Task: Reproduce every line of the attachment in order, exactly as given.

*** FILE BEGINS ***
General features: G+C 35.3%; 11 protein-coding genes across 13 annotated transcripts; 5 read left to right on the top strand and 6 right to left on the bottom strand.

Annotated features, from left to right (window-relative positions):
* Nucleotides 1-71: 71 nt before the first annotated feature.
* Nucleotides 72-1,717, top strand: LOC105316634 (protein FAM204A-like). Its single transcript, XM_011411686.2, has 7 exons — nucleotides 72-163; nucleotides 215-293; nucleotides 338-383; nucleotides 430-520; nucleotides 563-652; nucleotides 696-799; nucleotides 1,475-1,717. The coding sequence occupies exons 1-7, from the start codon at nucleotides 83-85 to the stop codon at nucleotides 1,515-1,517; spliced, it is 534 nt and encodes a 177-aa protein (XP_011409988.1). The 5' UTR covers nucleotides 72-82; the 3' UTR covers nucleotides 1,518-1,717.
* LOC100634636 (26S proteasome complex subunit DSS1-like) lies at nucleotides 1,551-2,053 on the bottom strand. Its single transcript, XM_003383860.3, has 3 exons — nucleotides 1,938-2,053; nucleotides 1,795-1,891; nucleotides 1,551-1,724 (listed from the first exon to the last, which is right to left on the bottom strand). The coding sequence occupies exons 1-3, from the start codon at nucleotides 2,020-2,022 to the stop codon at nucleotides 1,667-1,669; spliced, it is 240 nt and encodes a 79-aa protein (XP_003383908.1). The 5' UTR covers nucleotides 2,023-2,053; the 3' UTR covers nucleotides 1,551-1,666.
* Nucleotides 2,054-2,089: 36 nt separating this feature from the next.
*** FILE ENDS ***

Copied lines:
General features: G+C 35.3%; 11 protein-coding genes across 13 annotated transcripts; 5 read left to right on the top strand and 6 right to left on the bottom strand.

Annotated features, from left to right (window-relative positions):
* Nucleotides 1-71: 71 nt before the first annotated feature.
* Nucleotides 72-1,717, top strand: LOC105316634 (protein FAM204A-like). Its single transcript, XM_011411686.2, has 7 exons — nucleotides 72-163; nucleotides 215-293; nucleotides 338-383; nucleotides 430-520; nucleotides 563-652; nucleotides 696-799; nucleotides 1,475-1,717. The coding sequence occupies exons 1-7, from the start codon at nucleotides 83-85 to the stop codon at nucleotides 1,515-1,517; spliced, it is 534 nt and encodes a 177-aa protein (XP_011409988.1). The 5' UTR covers nucleotides 72-82; the 3' UTR covers nucleotides 1,518-1,717.
* LOC100634636 (26S proteasome complex subunit DSS1-like) lies at nucleotides 1,551-2,053 on the bottom strand. Its single transcript, XM_003383860.3, has 3 exons — nucleotides 1,938-2,053; nucleotides 1,795-1,891; nucleotides 1,551-1,724 (listed from the first exon to the last, which is right to left on the bottom strand). The coding sequence occupies exons 1-3, from the start codon at nucleotides 2,020-2,022 to the stop codon at nucleotides 1,667-1,669; spliced, it is 240 nt and encodes a 79-aa protein (XP_003383908.1). The 5' UTR covers nucleotides 2,023-2,053; the 3' UTR covers nucleotides 1,551-1,666.
* Nucleotides 2,054-2,089: 36 nt separating this feature from the next.